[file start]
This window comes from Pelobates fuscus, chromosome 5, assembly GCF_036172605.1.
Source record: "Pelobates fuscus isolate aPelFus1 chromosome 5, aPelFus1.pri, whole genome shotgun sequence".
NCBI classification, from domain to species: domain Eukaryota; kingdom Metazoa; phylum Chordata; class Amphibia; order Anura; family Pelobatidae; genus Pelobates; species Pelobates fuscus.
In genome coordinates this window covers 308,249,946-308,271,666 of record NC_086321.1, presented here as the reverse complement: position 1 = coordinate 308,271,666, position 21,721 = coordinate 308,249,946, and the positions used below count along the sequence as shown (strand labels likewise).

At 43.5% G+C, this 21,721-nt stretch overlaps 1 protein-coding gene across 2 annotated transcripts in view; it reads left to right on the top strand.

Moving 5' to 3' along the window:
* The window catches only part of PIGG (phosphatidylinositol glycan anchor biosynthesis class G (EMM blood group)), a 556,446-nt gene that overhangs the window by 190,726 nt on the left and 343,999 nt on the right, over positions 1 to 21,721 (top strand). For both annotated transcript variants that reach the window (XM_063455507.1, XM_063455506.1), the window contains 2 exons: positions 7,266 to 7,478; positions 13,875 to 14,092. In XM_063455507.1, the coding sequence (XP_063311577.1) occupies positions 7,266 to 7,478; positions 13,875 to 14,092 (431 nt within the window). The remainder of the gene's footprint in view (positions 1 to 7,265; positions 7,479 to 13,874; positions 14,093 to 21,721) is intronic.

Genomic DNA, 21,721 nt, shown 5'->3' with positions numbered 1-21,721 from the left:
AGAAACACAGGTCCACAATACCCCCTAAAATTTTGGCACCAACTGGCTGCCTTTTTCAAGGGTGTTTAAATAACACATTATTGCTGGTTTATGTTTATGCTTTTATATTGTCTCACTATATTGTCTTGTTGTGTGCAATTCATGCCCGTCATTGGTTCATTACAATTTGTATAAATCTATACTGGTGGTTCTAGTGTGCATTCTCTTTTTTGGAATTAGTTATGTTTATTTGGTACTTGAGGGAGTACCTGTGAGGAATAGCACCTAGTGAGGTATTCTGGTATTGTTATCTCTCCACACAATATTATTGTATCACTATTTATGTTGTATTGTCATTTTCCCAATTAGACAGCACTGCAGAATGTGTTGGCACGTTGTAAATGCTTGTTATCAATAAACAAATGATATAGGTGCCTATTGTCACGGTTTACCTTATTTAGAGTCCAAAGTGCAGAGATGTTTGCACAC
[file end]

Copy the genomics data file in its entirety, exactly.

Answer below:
This window comes from Pelobates fuscus, chromosome 5, assembly GCF_036172605.1.
Source record: "Pelobates fuscus isolate aPelFus1 chromosome 5, aPelFus1.pri, whole genome shotgun sequence".
NCBI classification, from domain to species: domain Eukaryota; kingdom Metazoa; phylum Chordata; class Amphibia; order Anura; family Pelobatidae; genus Pelobates; species Pelobates fuscus.
In genome coordinates this window covers 308,249,946-308,271,666 of record NC_086321.1, presented here as the reverse complement: position 1 = coordinate 308,271,666, position 21,721 = coordinate 308,249,946, and the positions used below count along the sequence as shown (strand labels likewise).

At 43.5% G+C, this 21,721-nt stretch overlaps 1 protein-coding gene across 2 annotated transcripts in view; it reads left to right on the top strand.

Moving 5' to 3' along the window:
* The window catches only part of PIGG (phosphatidylinositol glycan anchor biosynthesis class G (EMM blood group)), a 556,446-nt gene that overhangs the window by 190,726 nt on the left and 343,999 nt on the right, over positions 1 to 21,721 (top strand). For both annotated transcript variants that reach the window (XM_063455507.1, XM_063455506.1), the window contains 2 exons: positions 7,266 to 7,478; positions 13,875 to 14,092. In XM_063455507.1, the coding sequence (XP_063311577.1) occupies positions 7,266 to 7,478; positions 13,875 to 14,092 (431 nt within the window). The remainder of the gene's footprint in view (positions 1 to 7,265; positions 7,479 to 13,874; positions 14,093 to 21,721) is intronic.

Genomic DNA, 21,721 nt, shown 5'->3' with positions numbered 1-21,721 from the left:
AGAAACACAGGTCCACAATACCCCCTAAAATTTTGGCACCAACTGGCTGCCTTTTTCAAGGGTGTTTAAATAACACATTATTGCTGGTTTATGTTTATGCTTTTATATTGTCTCACTATATTGTCTTGTTGTGTGCAATTCATGCCCGTCATTGGTTCATTACAATTTGTATAAATCTATACTGGTGGTTCTAGTGTGCATTCTCTTTTTTGGAATTAGTTATGTTTATTTGGTACTTGAGGGAGTACCTGTGAGGAATAGCACCTAGTGAGGTATTCTGGTATTGTTATCTCTCCACACAATATTATTGTATCACTATTTATGTTGTATTGTCATTTTCCCAATTAGACAGCACTGCAGAATGTGTTGGCACGTTGTAAATGCTTGTTATCAATAAACAAATGATATAGGTGCCTATTGTCACGGTTTACCTTATTTAGAGTCCAAAGTGCAGAGATGTTTGCACAC